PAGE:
Heidi Moe Graviet “exemplifies the best of BYU,” according to her mentor, Dr. Matthew Wickman. “She loves the Lord and has the mind, drive and skills to succeed at most anything, but she is determined to choose what is most virtuous, lovely and of good report.”
For Graviet, deciding how to develop her strengths hasn’t always been straightforward. When she first set her sights on college, BYU wasn’t in the plan and neither were her English major and philosophy minor. The Honors student, who goes by “Moe,” originally wanted to attend school with her sisters in Pennsylvania but felt inspired to enroll at BYU instead.
“At first I didn’t know why I was here,” said Graviet, who graduates this summer. “I laugh now because Heavenly Father knew exactly where I needed to be. BYU has this really unique holistic approach where they really see learning as a combination of cultivating spiritual gifts as well as intellectual development.” Looking back she said, “I wouldn’t have grown nearly as much at another university, even though the education would have been amazing, because I think the way that I learn is through the combination of those things.”
As it is for many students, figuring out her major was a lengthy, introspective process: “I thought, ‘I need to be serious,’” said Graviet. “‘Serious means STEM, so I’m going to do that.’ But then I realized that my love lies in the humanities, narratives and questions of meaning. I naturally gravitated toward English and philosophy as I started to realize what I actually wanted from my education."
Her choices opened up what she calls “transformative” experiences as a BYU student. These included researching Victorian poetry for a summer at the University of Cambridge, studying abroad at the BYU Jerusalem Center and doing research for three professors’ upcoming books. She is also writing an Honors thesis, “Journey into the Self: Essays of Bi-Culturalism, Religion, and Identity,” in which she explores her own Japanese-American heritage.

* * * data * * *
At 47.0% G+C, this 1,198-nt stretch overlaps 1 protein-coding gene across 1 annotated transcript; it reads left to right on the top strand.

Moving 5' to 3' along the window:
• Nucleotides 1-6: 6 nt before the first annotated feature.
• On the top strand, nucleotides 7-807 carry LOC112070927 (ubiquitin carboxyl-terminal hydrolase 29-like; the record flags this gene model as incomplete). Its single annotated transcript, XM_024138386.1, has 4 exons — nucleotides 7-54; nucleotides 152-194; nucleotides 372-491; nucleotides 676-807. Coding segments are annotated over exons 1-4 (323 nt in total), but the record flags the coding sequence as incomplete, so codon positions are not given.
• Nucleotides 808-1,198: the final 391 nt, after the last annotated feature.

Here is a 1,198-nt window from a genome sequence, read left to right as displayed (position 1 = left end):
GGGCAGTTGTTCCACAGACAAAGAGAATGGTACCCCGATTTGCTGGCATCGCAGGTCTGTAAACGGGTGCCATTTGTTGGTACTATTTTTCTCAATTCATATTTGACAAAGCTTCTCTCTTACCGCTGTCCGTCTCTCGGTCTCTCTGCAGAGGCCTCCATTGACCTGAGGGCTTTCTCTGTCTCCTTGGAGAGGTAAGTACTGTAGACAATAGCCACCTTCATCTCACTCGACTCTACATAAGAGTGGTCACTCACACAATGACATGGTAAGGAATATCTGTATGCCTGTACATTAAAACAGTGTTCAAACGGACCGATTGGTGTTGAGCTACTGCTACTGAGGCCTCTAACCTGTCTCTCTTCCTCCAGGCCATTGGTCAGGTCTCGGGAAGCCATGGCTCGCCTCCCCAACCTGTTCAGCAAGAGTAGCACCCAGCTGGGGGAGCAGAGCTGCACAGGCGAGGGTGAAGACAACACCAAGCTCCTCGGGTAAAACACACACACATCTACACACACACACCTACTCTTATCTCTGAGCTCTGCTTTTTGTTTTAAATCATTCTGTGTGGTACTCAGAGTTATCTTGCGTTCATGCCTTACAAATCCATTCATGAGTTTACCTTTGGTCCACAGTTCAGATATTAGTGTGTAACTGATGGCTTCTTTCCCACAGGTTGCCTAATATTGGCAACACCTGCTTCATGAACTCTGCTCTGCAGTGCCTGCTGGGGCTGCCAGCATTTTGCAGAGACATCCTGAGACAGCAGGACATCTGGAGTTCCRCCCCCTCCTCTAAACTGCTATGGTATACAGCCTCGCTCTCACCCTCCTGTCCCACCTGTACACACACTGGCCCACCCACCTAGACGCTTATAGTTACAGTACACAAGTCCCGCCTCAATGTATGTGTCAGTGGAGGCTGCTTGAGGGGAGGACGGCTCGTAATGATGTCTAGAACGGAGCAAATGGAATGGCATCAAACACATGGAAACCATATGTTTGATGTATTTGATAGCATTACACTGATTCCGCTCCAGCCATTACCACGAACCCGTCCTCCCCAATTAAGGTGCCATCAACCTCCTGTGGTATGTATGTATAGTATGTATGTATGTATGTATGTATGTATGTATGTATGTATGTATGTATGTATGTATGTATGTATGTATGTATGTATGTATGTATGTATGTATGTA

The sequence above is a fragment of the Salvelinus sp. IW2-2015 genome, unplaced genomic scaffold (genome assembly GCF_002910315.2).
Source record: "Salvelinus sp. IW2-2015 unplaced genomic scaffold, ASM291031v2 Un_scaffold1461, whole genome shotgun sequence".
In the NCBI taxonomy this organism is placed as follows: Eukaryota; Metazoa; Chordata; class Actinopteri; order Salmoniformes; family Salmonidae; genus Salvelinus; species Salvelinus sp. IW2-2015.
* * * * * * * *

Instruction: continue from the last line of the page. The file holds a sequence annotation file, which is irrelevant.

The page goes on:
Graviet’s interest in the relationship between spirituality and literature deepened after she heard a lecture on the subject by Dr. Wickman, BYU professor of English and director of the Humanities Center. “It just resonated with me, this is really, really, really important,” she recalled. “Something within me said, ‘Yes, please let me be a part of that.’” So she approached Wickman and asked to be his research assistant.
Working closely with several faculty mentors like Wickman has been the hallmark of her education, Graviet said. “I have been in awe of pretty much all of my professors and the way they exemplify being disciple-scholars. They embody everything I want to be as a person.”
For his part, Dr. Wickman describes Graviet’s role in his work as “enormously important”: “Moe’s exceptional insights and courage . . . have inspired me to be a better writer and teacher, especially pertaining to intersections of faith and intellect. Moe thinks with great depth and clarity, drawing from reservoirs of great goodness.”
Graviet’s many contributions to BYU attest to her abilities and desire to serve. Twice awarded the Eliza R. Snow Undergraduate Fellowship, Graviet helped organize two of the Humanities Center’s annual undergraduate research symposia, and she also edited the student-led journal Criterion for two years. As a member of the BYUSA Student Advisory Council, she helped spearhead an initiative to connect students to mental health resources on campus.
Most recently, as the vice president of the Honors Student Leadership Council, Graviet led a successful ambassadorship program to foster unity among Honors students with diverse majors. Her idea was to appoint liaisons for each Honors class who would also form study groups, head up outings and reach out to classmates in need of a friend. As in all of her leadership positions, Graviet’s goal was to build a “community feel” in the Honors program.
In keeping with the path she carved out at BYU, Graviet’s advice to fellow students would be to appreciate others’ role in their education: “We often think of graduation as a culmination of individual effort, but a graduation is a community effort. My message to other graduates would be, ‘Remember all the people who have gotten you here.’ Living that way allows you to live powerfully.”
After graduating, Graviet will be working as a content writer and teaching seminary. Her long-term plans include attending divinity school and pursuing a Ph.D. in English or religious studies.